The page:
Sorting out co parenting
Sorting out co parenting arrangements when parents have separated can be challenging. This website is all about helping separated parents do right by their children, put together by someone who has listened to many, many separated parents struggling with this stuff.
It assumes you want to do your best, that you want your kids to be proud of you when they are old enough to judge you. It assumes you are willing to ask yourself some challenging questions, and figure out what you can change to make things better for both you and your children.
Mostly it is questions I have seen parents find useful. There is nothing wordy. There are links to more information if that is what you are looking for.
Parents who separate come in all sizes, shapes, ages….and genders. English, sadly, not so much. Anyone who takes offense at the “male/female” emphasis of the questions, please feel free to contact me (William Hursthouse, family mediator) with improvements ASAP via txt 0274 989 312. Thanks.
Everything should load very fast on a smart phone. I hope you find something useful. Let me know.
There are also lots of cartoons
So where are you up to on this separation timeline?
If you and the other parent just split up, texting can be a bad idea
Text, phone, email, messenger, whatsapp, skype, viber, grandparents……how do you communicate with the other parent?
What rules have you set up (if any) about how you communicate about the kids?
How well does whatever you do work?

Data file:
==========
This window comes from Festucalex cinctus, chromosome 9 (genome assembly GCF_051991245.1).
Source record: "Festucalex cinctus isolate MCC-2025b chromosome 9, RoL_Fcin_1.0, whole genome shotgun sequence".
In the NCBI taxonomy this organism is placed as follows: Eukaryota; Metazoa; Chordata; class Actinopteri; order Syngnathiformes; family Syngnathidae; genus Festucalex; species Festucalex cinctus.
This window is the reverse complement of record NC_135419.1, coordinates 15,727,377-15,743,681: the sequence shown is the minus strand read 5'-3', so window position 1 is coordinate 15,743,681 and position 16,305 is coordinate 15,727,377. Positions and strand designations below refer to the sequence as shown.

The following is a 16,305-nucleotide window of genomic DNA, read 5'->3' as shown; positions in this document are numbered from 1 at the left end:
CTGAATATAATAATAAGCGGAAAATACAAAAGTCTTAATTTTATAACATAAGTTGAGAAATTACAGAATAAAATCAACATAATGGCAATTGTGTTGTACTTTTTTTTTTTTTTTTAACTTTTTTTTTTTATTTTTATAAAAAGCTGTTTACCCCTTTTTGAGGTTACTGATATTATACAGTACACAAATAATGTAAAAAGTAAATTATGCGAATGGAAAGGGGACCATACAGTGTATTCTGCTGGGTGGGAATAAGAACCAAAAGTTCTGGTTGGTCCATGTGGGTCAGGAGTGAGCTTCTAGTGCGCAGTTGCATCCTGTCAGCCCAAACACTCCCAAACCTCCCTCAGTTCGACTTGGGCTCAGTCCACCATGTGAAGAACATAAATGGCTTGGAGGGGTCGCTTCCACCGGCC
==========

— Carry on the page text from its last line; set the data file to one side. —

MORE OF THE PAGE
How often does the other parent read something into your Communication that you never put there?
How successful are you at keeping the co parenting communications just about the kids?
About that other parent: What do you do if they don’t or wont reply and you really need an answer?
How do you deal with that frustration?
Or if they wont stop texting when you just can’t reply?
If they don’t let you know they are running late, or not coming at all?
This is a link to a good solution - however it is not free (and no, I don’t get any commission). https://www.ourfamilywizard.co.nz
If you can’t afford this, could you come up with something similar between the two of you?
Does you child have a smart phone, or access to one to contact you when they are with the other parent?
If you came here because you are trying to figure out if / when it would be ok for your child to sleep overnight at the house (s)he doesn’t usually stay at….you’ve come to the right place.
If you Google overnights for children and look hard enough, you can probably find research to support pretty much whatever view you already hold if your child is a bit older. For babies and toddlers, not so much. The younger the child, the more research you are going to find suggesting the youngster should stay nights with the parent they have a really strong bond with, at least until they get a bit older. So this page assumes your baby / toddler does have just that – a strong bond with one parent, and a less strong bond with the other parent. Or at least that’s what the parent who has the kid most of the time believes.
A very common situation I see in family mediations with a baby or toddler is the father wanting overnights and the mother being reluctant. Usually Dad keeps pushing for this as he feels his relationship with their child is in danger of weakening, or even worse is already slipping away like a ship leaving port without him. He wants that strong bond more than anything, and sees the mother as preventing it happening!